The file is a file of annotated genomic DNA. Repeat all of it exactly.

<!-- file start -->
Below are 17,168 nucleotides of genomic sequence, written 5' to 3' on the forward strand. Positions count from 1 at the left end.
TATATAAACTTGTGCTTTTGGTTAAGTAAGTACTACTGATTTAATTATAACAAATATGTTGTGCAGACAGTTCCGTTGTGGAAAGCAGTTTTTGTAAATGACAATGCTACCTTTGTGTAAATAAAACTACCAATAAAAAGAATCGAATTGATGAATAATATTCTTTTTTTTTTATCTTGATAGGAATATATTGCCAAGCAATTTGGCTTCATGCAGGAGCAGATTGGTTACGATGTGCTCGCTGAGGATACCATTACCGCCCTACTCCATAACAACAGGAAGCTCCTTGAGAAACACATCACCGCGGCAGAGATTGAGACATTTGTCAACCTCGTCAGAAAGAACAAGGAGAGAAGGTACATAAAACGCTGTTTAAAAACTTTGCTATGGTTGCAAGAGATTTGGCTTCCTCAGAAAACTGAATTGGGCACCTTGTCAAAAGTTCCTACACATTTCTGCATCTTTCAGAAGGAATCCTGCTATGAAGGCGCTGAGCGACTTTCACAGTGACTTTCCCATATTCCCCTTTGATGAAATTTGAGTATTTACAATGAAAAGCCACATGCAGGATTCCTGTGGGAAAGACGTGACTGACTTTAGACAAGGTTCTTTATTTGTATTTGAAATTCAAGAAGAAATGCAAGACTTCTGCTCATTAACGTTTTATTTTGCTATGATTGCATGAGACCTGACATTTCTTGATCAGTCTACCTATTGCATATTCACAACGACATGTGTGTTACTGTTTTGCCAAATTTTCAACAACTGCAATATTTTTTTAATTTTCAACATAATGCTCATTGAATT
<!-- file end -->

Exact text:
Below are 17,168 nucleotides of genomic sequence, written 5' to 3' on the forward strand. Positions count from 1 at the left end.
TATATAAACTTGTGCTTTTGGTTAAGTAAGTACTACTGATTTAATTATAACAAATATGTTGTGCAGACAGTTCCGTTGTGGAAAGCAGTTTTTGTAAATGACAATGCTACCTTTGTGTAAATAAAACTACCAATAAAAAGAATCGAATTGATGAATAATATTCTTTTTTTTTTATCTTGATAGGAATATATTGCCAAGCAATTTGGCTTCATGCAGGAGCAGATTGGTTACGATGTGCTCGCTGAGGATACCATTACCGCCCTACTCCATAACAACAGGAAGCTCCTTGAGAAACACATCACCGCGGCAGAGATTGAGACATTTGTCAACCTCGTCAGAAAGAACAAGGAGAGAAGGTACATAAAACGCTGTTTAAAAACTTTGCTATGGTTGCAAGAGATTTGGCTTCCTCAGAAAACTGAATTGGGCACCTTGTCAAAAGTTCCTACACATTTCTGCATCTTTCAGAAGGAATCCTGCTATGAAGGCGCTGAGCGACTTTCACAGTGACTTTCCCATATTCCCCTTTGATGAAATTTGAGTATTTACAATGAAAAGCCACATGCAGGATTCCTGTGGGAAAGACGTGACTGACTTTAGACAAGGTTCTTTATTTGTATTTGAAATTCAAGAAGAAATGCAAGACTTCTGCTCATTAACGTTTTATTTTGCTATGATTGCATGAGACCTGACATTTCTTGATCAGTCTACCTATTGCATATTCACAACGACATGTGTGTTACTGTTTTGCCAAATTTTCAACAACTGCAATATTTTTTTAATTTTCAACATAATGCTCATTGAATT